"A utility program to help you manage the disk devices, partitions and file systems on your computer. It allows you to easily create, copy, move, delete, resize without losing data, backup and restore partitions. "

Ways to donate: Liberpay


"Krita is a professional FREE and open source painting program. It is made by artists that want to see affordable art tools for everyone."

  • concept art 
  • texture and matte painters 
  • illustrations and comics 

Ways to donate: Multiple


"Tellico makes it easy to track your books, videos, music, even your wine and anything else. A simple and intuitive interface shows cover images, groupings, and any detail you want. Grab information from many popular Internet sites, including,, and most libraries."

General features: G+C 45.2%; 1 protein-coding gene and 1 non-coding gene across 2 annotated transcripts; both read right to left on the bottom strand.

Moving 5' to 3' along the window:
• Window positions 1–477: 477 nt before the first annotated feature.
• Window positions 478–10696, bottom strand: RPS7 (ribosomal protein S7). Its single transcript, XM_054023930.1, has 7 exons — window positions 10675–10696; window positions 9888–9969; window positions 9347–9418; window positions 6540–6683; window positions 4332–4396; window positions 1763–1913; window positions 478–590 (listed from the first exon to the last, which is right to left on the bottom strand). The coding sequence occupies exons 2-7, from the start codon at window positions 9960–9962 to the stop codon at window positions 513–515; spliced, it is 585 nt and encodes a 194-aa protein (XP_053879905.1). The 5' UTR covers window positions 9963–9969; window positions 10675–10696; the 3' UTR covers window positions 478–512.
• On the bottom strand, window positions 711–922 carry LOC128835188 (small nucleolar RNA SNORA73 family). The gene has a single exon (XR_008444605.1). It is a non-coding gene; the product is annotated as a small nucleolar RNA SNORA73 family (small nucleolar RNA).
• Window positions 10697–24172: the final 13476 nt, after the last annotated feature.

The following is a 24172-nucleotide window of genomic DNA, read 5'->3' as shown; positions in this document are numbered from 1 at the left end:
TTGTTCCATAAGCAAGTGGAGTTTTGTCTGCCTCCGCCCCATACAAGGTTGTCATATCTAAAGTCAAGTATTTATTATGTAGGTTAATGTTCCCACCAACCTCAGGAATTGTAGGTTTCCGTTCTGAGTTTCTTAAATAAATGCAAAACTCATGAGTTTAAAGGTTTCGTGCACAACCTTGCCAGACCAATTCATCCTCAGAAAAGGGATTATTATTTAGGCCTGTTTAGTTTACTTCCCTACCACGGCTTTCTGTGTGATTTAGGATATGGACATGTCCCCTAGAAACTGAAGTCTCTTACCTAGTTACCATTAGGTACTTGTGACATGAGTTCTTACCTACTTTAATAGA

Ways to donate: Multiple


Individuals Who Support Plasma's Development and Promotion

Nathaniel Graham

Kubuntu and KDE supporter, developer, and promotional team member looking to work full-time on his passion. Works in KDE Promotion, KDE Visual Design Group, and other important areas.

Ways to donate: Multiple

Scarlet G. Clark

Payson, AZ Open Source Developer and enthusiast dedicated to KDE. 

"Appreciate my packaging/documentation/bug bashing/and everything else Kubuntu/KDE efforts? Please consider a donation. Any amount helps."

Ways to donate: PayPal

<Your Name or Project Here>